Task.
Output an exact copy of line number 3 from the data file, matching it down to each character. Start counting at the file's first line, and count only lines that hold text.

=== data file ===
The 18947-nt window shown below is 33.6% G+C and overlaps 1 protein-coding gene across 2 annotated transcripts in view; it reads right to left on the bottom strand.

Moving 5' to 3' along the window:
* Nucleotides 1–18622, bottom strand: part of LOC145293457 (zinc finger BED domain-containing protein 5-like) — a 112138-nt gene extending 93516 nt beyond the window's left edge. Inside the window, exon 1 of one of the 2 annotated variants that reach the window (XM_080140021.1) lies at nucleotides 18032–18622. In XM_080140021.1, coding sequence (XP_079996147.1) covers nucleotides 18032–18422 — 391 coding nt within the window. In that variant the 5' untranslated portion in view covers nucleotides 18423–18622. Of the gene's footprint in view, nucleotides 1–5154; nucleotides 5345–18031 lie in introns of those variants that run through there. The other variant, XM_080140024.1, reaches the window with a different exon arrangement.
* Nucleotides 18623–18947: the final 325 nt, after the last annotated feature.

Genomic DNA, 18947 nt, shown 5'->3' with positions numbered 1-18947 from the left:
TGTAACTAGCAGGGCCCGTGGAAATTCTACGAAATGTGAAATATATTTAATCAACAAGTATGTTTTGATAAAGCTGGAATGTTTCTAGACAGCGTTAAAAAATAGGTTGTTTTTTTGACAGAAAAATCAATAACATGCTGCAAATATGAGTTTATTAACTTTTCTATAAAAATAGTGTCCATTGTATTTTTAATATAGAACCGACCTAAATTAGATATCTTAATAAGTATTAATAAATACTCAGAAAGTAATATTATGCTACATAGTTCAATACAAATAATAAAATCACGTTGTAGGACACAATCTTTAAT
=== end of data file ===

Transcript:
* Nucleotides 1–18622, bottom strand: part of LOC145293457 (zinc finger BED domain-containing protein 5-like) — a 112138-nt gene extending 93516 nt beyond the window's left edge. Inside the window, exon 1 of one of the 2 annotated variants that reach the window (XM_080140021.1) lies at nucleotides 18032–18622. In XM_080140021.1, coding sequence (XP_079996147.1) covers nucleotides 18032–18422 — 391 coding nt within the window. In that variant the 5' untranslated portion in view covers nucleotides 18423–18622. Of the gene's footprint in view, nucleotides 1–5154; nucleotides 5345–18031 lie in introns of those variants that run through there. The other variant, XM_080140024.1, reaches the window with a different exon arrangement.